Correspondingly, the address and select signals are transmitted simultaneously along bus portion 118 to both the x-axis multiplexer circuit 115 and the y-axis multiplexer circuit 117. Referring to FIG. 3, the x-axis multiplexer circuit is shown in detail. An array of 48 phototransistors PT1-PT48, are shown coupled to six multiplexer circuits even numbers 302 through 312. Suitable multiplexers are made by RCA with the model no. 4051. Multiplexers 302 through 308 have their common output line coupled together to the emitter of transistor 320 while the common output of circuit 310 and 312 are coupled to the emitter of transistor 321.
When a particular LED of the x-axis LED array is activated a corresponding phototransistor is multiplexed onto one of the two common output lines and transmitted to the emitter of either transistor 320 or 322. For example, when LED's 1 and 33 are fired simultaneously, the multiplexer circuits 302 and 310 make the outputs of phototransistors PT1 and PT33 available to the emitter of transistors 320 and 322, respectively. The collector outputs of the transistors 320 and 322 are coupled via lines X1 Sense and X2 Sense, respectively, to the receiver circuit 120.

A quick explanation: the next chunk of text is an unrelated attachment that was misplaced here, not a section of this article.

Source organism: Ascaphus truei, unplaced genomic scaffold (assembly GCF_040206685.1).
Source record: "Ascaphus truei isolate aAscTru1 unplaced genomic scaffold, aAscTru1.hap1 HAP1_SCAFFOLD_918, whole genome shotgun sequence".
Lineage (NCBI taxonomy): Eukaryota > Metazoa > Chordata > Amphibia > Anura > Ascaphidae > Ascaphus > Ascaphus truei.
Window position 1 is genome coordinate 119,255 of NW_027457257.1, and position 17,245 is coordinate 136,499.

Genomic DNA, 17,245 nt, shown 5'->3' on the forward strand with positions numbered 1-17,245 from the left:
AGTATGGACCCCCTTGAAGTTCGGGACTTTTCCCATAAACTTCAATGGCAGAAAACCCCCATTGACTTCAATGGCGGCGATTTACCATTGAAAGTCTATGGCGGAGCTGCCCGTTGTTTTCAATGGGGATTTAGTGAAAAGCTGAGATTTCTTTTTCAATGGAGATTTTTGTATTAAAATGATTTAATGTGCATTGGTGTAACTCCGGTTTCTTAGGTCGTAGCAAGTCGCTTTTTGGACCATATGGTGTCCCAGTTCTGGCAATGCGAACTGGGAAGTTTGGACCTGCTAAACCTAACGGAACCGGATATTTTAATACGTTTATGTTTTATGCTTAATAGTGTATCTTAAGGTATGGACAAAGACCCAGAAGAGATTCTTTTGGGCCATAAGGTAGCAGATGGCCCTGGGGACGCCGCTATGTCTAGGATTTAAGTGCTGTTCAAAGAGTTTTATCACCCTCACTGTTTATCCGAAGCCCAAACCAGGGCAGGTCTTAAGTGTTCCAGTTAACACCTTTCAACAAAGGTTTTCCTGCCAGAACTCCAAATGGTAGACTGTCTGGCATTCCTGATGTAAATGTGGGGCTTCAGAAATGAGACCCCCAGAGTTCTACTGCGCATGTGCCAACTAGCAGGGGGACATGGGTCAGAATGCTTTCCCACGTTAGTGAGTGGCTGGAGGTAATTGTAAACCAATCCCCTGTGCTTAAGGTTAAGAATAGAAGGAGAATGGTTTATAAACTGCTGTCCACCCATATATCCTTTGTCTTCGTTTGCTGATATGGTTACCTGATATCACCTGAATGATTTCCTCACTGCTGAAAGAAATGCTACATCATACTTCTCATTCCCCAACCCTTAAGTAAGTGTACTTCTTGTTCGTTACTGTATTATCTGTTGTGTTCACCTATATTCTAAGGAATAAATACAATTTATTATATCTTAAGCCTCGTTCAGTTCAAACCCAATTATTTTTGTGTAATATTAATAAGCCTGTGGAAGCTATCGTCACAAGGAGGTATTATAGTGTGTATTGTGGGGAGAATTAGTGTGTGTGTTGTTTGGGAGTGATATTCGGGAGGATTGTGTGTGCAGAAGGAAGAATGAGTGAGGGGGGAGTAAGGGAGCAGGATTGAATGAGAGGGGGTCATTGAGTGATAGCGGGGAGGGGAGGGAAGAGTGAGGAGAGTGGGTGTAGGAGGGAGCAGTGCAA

Similar circuitry is used with the y-axis phototransistor array 116 and multiplexer circuit 117 except that there are only 32 phototransistors and four multiplexer circuits. Their common output is coupled to the emitter of transistor 402 in FIG. 4 whose collector output is provided as a Y1 sense signal to receiver circuit 120.